Skip to content

Residents facing prospect of closed schools, abandoned neighbourhood parks

Shellmontians in Richmond contend small Woodward school provides best education for neighbourhood children
Woodward elementary school parents, left to right, Melody Lam, Gina Mahil, Lorna Ko and Bonnie Tam are voicing several concerns over the potential closure of their children’s school.

An entire neighbourhood is reeling after learning its school and adjacent park amenities could be shuttered as early as next year.

“If the school closed down, that sense of community would be gone,” said Gina Mahil, the chair of Woodward elementary school’s Parent Advisory Council.

The possibility of Woodward closing has Shellmont-area parents such as Mahil scrambling to prevent the school grounds from falling into the abyss, as has happened at Rideau Neighbourhood Park. 

Rideau elemenatry school was closed in 2003, but the playground remained a neighbourhood hub. However, the site has recently become a point of contention as the school district argues that the playground equipment had reached the end of its life and, in September, had most of it removed. 

Frustrated Rideau-area residents are now looking to the city to replace it, but the city notes the playground is on school district land, not city land.

Mahil and others contend closing Woodward will also have detrimental, unintended consequences to their beloved park, which has seen recent upgrades to it over the past five years, thanks in large part to PAC fundraising.

In 2012, the park got a new playground and walking path and fundraising is presently being undertaken for an outdoor classroom.

Parent Melody Lam said the new outdoor amenities will benefit the entire neighbourhood, and even the city at large.

But all of that is in jeopardy after the district shortlisted Woodward and 15 other schools in order to close up to five schools by 2017, following an order by the Ministry of Education to bring district-wide school capacity up to 95 per cent to qualify for seismic upgrades.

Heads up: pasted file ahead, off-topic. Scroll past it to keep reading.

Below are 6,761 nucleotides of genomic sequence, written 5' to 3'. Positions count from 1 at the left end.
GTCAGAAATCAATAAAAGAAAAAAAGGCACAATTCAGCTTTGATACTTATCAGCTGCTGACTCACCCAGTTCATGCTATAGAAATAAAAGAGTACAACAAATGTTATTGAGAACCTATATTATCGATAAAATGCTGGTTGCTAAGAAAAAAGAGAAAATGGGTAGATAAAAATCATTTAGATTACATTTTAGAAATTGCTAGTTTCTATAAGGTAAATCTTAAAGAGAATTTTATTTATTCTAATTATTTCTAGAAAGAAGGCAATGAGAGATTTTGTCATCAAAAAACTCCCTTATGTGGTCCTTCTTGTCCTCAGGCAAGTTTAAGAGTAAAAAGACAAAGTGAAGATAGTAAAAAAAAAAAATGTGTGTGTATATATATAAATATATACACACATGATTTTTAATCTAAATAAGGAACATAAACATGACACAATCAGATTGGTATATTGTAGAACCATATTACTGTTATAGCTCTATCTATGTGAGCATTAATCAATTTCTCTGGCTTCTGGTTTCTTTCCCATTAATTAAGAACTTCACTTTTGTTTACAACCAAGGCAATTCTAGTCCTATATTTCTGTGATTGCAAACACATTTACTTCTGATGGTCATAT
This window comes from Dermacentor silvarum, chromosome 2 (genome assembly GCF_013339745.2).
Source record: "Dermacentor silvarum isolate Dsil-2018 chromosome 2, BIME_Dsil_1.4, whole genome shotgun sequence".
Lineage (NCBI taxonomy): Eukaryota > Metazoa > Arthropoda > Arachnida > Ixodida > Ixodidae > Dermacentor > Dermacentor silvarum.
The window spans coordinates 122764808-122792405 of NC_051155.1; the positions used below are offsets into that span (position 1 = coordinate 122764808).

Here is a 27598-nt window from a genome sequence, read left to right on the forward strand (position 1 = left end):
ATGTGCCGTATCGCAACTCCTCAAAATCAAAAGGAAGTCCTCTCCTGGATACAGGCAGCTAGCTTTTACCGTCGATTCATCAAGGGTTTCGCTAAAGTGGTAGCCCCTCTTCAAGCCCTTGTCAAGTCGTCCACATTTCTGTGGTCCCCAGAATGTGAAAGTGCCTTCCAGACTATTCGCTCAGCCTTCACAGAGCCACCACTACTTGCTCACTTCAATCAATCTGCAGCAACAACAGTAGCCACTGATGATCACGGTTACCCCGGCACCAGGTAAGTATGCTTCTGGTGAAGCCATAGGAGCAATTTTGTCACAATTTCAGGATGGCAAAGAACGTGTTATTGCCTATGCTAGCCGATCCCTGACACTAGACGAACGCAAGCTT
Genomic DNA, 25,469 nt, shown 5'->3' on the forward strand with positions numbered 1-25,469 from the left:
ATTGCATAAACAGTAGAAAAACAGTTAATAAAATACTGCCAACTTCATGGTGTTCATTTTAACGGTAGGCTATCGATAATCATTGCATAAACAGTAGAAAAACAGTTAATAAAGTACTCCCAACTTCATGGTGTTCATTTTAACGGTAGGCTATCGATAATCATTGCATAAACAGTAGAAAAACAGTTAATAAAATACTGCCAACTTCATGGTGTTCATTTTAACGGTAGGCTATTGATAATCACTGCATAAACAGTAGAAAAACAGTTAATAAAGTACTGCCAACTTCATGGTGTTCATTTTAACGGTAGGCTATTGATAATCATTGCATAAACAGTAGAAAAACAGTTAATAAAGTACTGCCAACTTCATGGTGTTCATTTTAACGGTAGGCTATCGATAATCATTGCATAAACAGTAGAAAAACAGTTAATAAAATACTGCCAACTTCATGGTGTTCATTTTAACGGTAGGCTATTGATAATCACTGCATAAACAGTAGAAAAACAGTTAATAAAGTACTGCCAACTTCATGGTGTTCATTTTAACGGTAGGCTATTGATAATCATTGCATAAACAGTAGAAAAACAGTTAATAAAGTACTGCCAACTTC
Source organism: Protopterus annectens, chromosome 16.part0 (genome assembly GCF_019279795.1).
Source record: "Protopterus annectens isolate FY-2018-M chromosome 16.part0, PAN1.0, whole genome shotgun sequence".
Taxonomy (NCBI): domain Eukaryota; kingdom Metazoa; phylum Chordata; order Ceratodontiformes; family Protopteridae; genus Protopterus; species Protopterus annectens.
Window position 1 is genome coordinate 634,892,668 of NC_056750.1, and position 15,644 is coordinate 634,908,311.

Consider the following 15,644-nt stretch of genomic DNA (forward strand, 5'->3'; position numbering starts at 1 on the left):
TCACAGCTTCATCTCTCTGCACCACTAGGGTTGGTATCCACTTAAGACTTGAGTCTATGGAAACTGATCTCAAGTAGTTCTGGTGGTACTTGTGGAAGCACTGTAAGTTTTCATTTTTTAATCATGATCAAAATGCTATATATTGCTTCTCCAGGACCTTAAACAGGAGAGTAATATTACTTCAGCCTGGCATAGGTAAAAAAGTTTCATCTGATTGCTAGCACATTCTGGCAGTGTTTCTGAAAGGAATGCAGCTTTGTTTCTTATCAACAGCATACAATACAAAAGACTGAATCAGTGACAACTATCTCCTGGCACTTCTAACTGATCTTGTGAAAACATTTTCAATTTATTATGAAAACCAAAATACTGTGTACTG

Woodward has high operating costs, is well below capacity and needs $12.7 million of seismic remediation work.

Mahil and Lam admitted the numbers don’t look good, but said they feel the fact Woodward is a small school lends itself to a better quality education.

“Everyone knows each other and the students work so well together because of that,” said Mahil.

They tout Woodward’s stellar record of sports teams and community events as just some of the school’s lasting legacy.

If Woodward was shut down, it could still stay open temporarily —  for five to seven years — as a satellite school for other students as their schools get seismic upgrades. But that’s of little consolation to Mahil.

“We felt ownership” of the school, she said, pondering how the park would remain as good as it is now without a PAC to maintain it.

Parent Marjorie Chu is raising safety concerns, as well.

For one, students would have to cross major arterial roads if Woodward is closed, noted Chu.

Parent Lorna Ko is worried about the park being abandoned.

“I’m not sure I would feel safe. Right now the teachers and kids are playing here and you know it’s kind of safe. If no one’s checking up, I don’t know what will happen or what’s going to be found here,” said Ko.

Community activist and Richmond News columnist Jim Wright said Rideau-area residents are dealing with an abandoned playground. With no PAC to fundraise for a new one, the site has sat empty since last September.

District secretary treasurer Mark De Mello admitted there was an oversight with the playground’s maintenance and with more closures forecasted, the district and city will need to develop a game plan to maintain green spaces.

Now, according to Coun. Carol Day, city council has decided to build a new playground on its portion of the park (most school sites/fields are split between the district and the city) in 2017.

Coun. Chak Au had wanted it built immediately.

Wright said the playground, which he calls a “social centre for the community,” would be better on the original site, next to the swings and park benches.

What is decided, will come down to city-district negotiations on how to maintain shuttered school sites. 

Presently, the parks department mows all school fields, while the district provides rental space for city programs in return, according to De Mello.

Day said, while that partnership is good, the broader picture of planning and cooperation between the city and district is not.

“It seems like the school board is doing their thing and the city is densifying all over the place.”  

Worsening the problem, in Day’s opinion, is the ministry’s order, which doesn’t factor in future growth. She noted the Gardens condo development will add some 500 residential units close to Woodward.

“The ministry has to look past the end of their nose,” said Day, whose children attended Woodward.